Prokaryote were the first cells to appear on Earth, which happened about 3500x106 years ago. Prokaryote means before the nucleus, that is, they do not have DNA enclosed by an inner membrane. Prokaryotes were thought to be the only cell type during the first 1500 - 2000x106 year of the early Earth. Two main groups of prokaryotes are known: bacteria and archaea.
The eukaryote cell is regarded as an evolutionary transition. It was something new, with novel features . The eukaryote cells reached a highly morphological complexity level, integrate whole genomes, developed the sexual reproduction, and led to multicellular organisms.
Eukaryotic cells appeared 1500-2000x106 years ago. It means that the process of eukaryogenesis should have being started much earlier.
2. From who?
It is not known how did eukaryotes emerge, but it should have happened as a result of the collaboration between the two prokaryotic cell types present at that time: archaea and bacteria. Eukaryotes are thought to be monophyletic, which means that all of them, including plants, animals, fungi, algae, and unicellular eukaryotes, descended from a common ancestor known as LECA (Last Eukaryotic Common Ancestor). So, with the evidences we have today, the eukaryote cell was "invented" only once during evolution.
There is no doubt that LECA evolved from prokaryotes, but from which one, bacteria or archaea? Choosing one of them is not easy (Figure 1). Current eukaryotes are like chimeras because genes from both types of prokaryotes coexist in the eukaryotic nucleus. For example, genes involved in DNA processing, including replication, transcription and translation are more similar to those of archaea, while those genes in charge of the metabolism are more similar to the genes of bacteria. However, not all genes follow these rules.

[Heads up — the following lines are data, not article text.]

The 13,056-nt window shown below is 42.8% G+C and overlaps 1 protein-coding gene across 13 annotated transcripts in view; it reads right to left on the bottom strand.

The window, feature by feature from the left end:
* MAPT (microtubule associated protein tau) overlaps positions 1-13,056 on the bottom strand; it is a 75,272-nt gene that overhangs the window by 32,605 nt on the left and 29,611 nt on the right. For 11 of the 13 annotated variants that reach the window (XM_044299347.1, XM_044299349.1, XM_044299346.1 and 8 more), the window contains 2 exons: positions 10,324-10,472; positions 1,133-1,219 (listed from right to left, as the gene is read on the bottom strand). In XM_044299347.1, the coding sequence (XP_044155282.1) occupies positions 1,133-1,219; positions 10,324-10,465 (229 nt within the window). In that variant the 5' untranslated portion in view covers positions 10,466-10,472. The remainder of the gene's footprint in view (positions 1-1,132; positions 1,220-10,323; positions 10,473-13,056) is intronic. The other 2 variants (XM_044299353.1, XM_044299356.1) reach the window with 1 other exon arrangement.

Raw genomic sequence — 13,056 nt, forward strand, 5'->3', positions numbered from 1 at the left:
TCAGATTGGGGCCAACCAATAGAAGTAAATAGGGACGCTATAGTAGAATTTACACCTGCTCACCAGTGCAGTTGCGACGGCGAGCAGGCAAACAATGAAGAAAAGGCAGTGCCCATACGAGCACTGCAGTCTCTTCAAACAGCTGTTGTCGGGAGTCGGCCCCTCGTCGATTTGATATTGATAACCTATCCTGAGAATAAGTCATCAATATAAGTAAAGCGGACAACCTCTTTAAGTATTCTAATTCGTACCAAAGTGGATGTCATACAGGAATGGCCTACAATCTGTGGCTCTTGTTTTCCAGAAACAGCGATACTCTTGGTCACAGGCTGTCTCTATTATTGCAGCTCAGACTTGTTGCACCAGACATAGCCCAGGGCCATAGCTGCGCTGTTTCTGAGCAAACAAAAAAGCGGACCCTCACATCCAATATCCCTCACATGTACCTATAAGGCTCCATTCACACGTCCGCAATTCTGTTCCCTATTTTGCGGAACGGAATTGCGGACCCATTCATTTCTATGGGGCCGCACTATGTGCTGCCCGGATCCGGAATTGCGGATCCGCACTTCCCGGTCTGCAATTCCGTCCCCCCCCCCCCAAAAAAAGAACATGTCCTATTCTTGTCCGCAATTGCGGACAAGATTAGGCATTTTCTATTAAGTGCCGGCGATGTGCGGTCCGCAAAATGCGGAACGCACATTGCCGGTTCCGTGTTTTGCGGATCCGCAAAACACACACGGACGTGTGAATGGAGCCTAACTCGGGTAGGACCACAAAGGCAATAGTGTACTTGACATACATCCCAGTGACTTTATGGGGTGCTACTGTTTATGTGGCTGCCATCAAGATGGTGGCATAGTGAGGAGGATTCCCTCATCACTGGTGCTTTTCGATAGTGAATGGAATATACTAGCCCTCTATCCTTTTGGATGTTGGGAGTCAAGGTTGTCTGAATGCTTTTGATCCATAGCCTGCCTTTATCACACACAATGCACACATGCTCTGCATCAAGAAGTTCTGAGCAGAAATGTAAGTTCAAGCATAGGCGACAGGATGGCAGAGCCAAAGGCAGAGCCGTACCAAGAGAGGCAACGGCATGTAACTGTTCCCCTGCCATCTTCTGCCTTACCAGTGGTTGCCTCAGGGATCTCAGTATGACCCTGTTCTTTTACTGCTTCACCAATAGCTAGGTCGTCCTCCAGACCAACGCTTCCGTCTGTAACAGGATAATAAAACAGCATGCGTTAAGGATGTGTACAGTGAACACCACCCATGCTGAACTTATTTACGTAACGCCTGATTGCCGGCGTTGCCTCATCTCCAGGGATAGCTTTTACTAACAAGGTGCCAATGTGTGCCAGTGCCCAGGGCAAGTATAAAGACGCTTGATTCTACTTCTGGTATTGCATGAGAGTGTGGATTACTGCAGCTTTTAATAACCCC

Recent evidences from genome phylogenetic studies place the origin of eukaryotes closer to archaea than to bacteria (Figure 1).
3. How? Eukaryogenesis
There is a key event during the emergence of LECA: what was the impact of the endosymbiosis of the mitochondrial ancestor? There are many theories about how the evolutionary process that gave rise to LECA happened. They can be summarized in two (Figure 2):
Eocyte or autogenous model . It suggests that an arcahea lineage progressively increased the cellular complexity to develop into the first eukaryotic common ancestor (FECA), and then into LECA. It means that a proto-eukaryote cell (FECA) was first developed, which emerged from the Asgard archaea lineage. These cells independently acquired most of the cell complexities found in the eukaryote cells, such as the endomembrane system and the cytoskeleton, but lack mitochondria. They also got the ability to do phagocytosis, that later allow them to acquire an ancestral alfa-proteobacterium.
Symbiotic model. This model proposes that the direct fusion of a archaea and a bacterium gave rise to the first eukaryotic cell. There was no proto-eukaryote intermediate stage between prokaryote and eukaryote. In the phylogenetic tree there would be two initial branches, archaea and bacteria, and then a third branch, the eukaryote. There are current examples of bacteria cells with prokaryote cell inside. The fusion of the two cell triggered the increase in cell complexity, and the bacteria became the mitochondria. In this new cells, archaea rules the DNA processing and bacterium the metabolism and membranes.
One feature of eukaryotes, different from prokaryotes, is a rich and complex endomembrane system. The evolutionary origin of this system is still unknown. All the inner membrane-bound compartments may have been formed from archaea plasma membrane invaginations that were later detached. Thus, the interior of the endoplasmic reticulum or the Golgi apparatus is actually extracellular space. However, how the archaea lipids (isoprenoid fatty acid chains and ether bonds) were replaced by the bacteria lipids (no isoprenoids and with ester bonds) remains to be revealed.
Archivald, JM. 2015. Endosymbiosis and eukaryotic cell evolution. Current biology. 25: R911-R921.
Gould SB, Garg SG, Martin WF. 2016. Bacterial vesicle secretion and the evolution- ary origin of the eukaryotic endomembrane system. Trends in microbiology. 24: 525–534.